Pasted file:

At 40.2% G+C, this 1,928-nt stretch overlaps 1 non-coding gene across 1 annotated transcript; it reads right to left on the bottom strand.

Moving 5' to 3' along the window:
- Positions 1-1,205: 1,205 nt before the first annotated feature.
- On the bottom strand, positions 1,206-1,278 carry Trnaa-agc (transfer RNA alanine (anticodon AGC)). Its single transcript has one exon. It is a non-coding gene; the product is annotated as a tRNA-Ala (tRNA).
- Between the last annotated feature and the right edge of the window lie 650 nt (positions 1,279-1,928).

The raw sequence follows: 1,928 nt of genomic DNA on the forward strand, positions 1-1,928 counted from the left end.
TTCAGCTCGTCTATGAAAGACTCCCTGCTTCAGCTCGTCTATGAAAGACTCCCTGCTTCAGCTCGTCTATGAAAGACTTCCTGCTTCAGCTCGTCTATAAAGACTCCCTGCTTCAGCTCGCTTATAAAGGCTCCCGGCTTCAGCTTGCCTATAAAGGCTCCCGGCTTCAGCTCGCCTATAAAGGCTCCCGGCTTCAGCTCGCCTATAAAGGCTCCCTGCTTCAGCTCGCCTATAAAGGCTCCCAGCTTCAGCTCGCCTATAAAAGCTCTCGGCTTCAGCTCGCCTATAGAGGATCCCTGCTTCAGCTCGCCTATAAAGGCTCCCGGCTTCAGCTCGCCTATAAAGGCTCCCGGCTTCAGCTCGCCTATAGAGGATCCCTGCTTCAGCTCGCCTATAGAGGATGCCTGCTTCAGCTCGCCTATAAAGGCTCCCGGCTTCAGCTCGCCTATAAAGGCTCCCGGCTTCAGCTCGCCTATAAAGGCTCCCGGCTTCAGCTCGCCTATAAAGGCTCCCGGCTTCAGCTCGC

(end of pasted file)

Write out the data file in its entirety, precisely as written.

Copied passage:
At 40.2% G+C, this 1,928-nt stretch overlaps 1 non-coding gene across 1 annotated transcript; it reads right to left on the bottom strand.

Moving 5' to 3' along the window:
- Positions 1-1,205: 1,205 nt before the first annotated feature.
- On the bottom strand, positions 1,206-1,278 carry Trnaa-agc (transfer RNA alanine (anticodon AGC)). Its single transcript has one exon. It is a non-coding gene; the product is annotated as a tRNA-Ala (tRNA).
- Between the last annotated feature and the right edge of the window lie 650 nt (positions 1,279-1,928).

The raw sequence follows: 1,928 nt of genomic DNA on the forward strand, positions 1-1,928 counted from the left end.
TTCAGCTCGTCTATGAAAGACTCCCTGCTTCAGCTCGTCTATGAAAGACTCCCTGCTTCAGCTCGTCTATGAAAGACTTCCTGCTTCAGCTCGTCTATAAAGACTCCCTGCTTCAGCTCGCTTATAAAGGCTCCCGGCTTCAGCTTGCCTATAAAGGCTCCCGGCTTCAGCTCGCCTATAAAGGCTCCCGGCTTCAGCTCGCCTATAAAGGCTCCCTGCTTCAGCTCGCCTATAAAGGCTCCCAGCTTCAGCTCGCCTATAAAAGCTCTCGGCTTCAGCTCGCCTATAGAGGATCCCTGCTTCAGCTCGCCTATAAAGGCTCCCGGCTTCAGCTCGCCTATAAAGGCTCCCGGCTTCAGCTCGCCTATAGAGGATCCCTGCTTCAGCTCGCCTATAGAGGATGCCTGCTTCAGCTCGCCTATAAAGGCTCCCGGCTTCAGCTCGCCTATAAAGGCTCCCGGCTTCAGCTCGCCTATAAAGGCTCCCGGCTTCAGCTCGCCTATAAAGGCTCCCGGCTTCAGCTCGC